“Insomnia” is the general term for not being able to sleep. Most often in fibromyalgia sufferers, it’s often caused by stiffness and pain. One of the most important ways to overcome insomnia is to create a routine before bed.
Here are a few other tips for overcoming insomnia that fibromyalgia causes:
- Lay in bed for 15 minutes. If you still can’t sleep, distract yourself for at least 30 minutes before trying again.
- Distractions can help. Try watching a television show you’ve already seen or listening to relaxing music.
- Try stress management techniques. Meditation and visualization are popular with insomnia patients.
People with fibromyalgia often suffer from hyperarousal. This condition can make the person feel easily irritated and tightly wound. Although the person may feel low on energy and in need of a recharge, he or she merely cannot turn off or cool down. Some people call this “tired but wired.”
There are a few relaxation methods that can help curb hyper-arousal.
- Relaxation yoga
- Breathing exercises
- A sleep journal
- Journal of racing thoughts
The point is to find something that calms the mind and body. Ideally, the patient should create a daily habit with the relaxation technique of his or her choice. This routine should produce a signal that lets the mind and body know that it’s time to be “off.”
Sometimes, hyper-arousal is too much to tackle alone. Working with a sleep professional can help. This professional can help create a routine and mindset that works for the individual.
A study published in the Journal of Clinical Neurophysiology found that as much as 45 percent of fibromyalgia patients also have sleep apnea. By itself, sleep apnea is a common condition, However, when FM is also present, the symptoms can compound.
Sleep apnea is a condition in which a person’s breathing pauses during sleep. The break in breathing can last up to a few minutes. The person may resume breathing after a loud sound that often resembles choking or snoring. This cycle can repeat as much as 30 times every hour.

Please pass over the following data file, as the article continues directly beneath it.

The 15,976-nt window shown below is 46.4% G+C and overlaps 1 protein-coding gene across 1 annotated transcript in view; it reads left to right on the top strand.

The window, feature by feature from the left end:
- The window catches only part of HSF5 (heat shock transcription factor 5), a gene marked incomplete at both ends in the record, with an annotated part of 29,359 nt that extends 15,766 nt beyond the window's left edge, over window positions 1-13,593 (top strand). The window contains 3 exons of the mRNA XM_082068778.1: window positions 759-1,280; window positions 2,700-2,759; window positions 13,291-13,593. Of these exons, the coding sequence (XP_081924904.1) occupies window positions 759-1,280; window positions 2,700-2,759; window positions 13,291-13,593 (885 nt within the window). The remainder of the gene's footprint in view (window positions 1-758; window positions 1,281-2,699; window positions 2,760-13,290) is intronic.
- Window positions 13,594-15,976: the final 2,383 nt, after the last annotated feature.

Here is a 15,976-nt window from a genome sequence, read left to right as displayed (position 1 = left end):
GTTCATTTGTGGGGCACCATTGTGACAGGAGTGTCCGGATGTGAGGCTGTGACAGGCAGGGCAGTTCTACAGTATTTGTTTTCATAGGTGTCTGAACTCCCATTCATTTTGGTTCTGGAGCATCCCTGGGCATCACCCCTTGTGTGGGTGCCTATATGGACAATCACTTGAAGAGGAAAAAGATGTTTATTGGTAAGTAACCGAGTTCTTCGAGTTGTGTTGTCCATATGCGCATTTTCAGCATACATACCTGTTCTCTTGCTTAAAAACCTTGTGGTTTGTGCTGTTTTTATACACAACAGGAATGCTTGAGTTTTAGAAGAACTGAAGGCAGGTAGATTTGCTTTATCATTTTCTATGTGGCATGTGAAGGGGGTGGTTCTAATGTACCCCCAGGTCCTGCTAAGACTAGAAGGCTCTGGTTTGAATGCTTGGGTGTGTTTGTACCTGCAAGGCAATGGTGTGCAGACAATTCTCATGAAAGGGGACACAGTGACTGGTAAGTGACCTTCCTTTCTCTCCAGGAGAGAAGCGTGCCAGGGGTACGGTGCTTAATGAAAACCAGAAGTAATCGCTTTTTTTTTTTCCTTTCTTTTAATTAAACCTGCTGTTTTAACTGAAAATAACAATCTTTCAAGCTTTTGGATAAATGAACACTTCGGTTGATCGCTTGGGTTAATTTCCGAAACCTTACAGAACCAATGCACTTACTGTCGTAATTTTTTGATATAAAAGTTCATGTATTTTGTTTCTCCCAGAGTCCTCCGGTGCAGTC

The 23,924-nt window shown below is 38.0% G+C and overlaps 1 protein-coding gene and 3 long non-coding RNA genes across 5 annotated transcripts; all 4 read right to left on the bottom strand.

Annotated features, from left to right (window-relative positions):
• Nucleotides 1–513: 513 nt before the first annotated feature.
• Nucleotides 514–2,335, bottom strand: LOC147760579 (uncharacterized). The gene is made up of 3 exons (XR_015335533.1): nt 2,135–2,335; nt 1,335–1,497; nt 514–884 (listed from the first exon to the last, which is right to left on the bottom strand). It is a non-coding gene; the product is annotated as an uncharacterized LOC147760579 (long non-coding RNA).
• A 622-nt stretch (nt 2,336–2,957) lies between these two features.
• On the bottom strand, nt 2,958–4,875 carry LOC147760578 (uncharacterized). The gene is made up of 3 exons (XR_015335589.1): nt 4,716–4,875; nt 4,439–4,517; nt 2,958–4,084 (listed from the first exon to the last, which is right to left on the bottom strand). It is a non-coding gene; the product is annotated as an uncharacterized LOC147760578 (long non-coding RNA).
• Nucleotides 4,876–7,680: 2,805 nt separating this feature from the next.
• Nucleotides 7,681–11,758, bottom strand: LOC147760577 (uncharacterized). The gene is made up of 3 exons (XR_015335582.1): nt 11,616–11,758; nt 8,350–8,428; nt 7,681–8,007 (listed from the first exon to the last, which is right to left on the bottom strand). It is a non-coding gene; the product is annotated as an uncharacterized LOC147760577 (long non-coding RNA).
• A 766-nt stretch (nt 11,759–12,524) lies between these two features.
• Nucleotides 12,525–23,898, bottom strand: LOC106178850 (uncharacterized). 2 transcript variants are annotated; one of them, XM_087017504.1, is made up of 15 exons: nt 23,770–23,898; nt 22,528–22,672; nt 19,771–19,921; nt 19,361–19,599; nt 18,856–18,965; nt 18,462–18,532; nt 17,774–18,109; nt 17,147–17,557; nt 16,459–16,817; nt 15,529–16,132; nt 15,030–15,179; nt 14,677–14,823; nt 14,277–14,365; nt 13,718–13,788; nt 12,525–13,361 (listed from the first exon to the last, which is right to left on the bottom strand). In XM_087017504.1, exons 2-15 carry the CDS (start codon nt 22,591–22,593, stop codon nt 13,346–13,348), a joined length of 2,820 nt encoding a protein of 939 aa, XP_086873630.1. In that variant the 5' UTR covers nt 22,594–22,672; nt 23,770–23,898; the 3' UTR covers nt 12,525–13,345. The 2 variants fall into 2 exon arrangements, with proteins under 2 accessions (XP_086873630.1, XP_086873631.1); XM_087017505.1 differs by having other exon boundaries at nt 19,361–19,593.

Understandably, sleep apnea alone can leave a person feeling exhausted. After all, he or she may never get to REM sleep, which is necessary for a restorative night. This shallow sleep can leave a person feeling exhausted and make them more likely to have an accident that causes injury.
For those with fibromyalgia, REM sleep can be hard to come by. When someone has FM and sleep apnea, good sleep can feel impossible. However, sleep apnea can stop with these methods of care:
- Weight loss in obese patients
- Physical exercise
- A specialized sleep mask
- Sleep medicine
- Surgery to remove tonsils and adenoids
- Respiratory Therapy
A person with both FM and sleep apnea may need to use the above treatments along with relaxation techniques to get a good night’s rest. Although this may seem arduous, good sleep is well worth the effort.
Too Much Sleep
When a person is exhausted from lack of sleep and fibromyalgia, it can be tempting for that person to sleep off and on all day. It seems like common sense that someone with FM should get sleep whenever it comes. However, this may make the problem worse.
Eight to ten hours of sleep per 24 hours is ideal for adults with or without fibromyalgia. If someone with FM is sleeping throughout the day or for more than ten hours per day, it may be time to address the quality of the sleep. Better sleep is does not simply mean more sleep.
The patient should work on getting deep sleep at night. Finding the right sleep environment and routine may take some trial and effort. Here are a few questions to consider regarding the sleep environment:
- Is it too noisy for restful sleep? Try ear plugs.
- Is the room too hot or cold? Change the temperature.
- Is it too light? Try blackout curtains or masks.
- Is the bed old or uncomfortable? Consider a new mattress.
Restless Leg Syndrome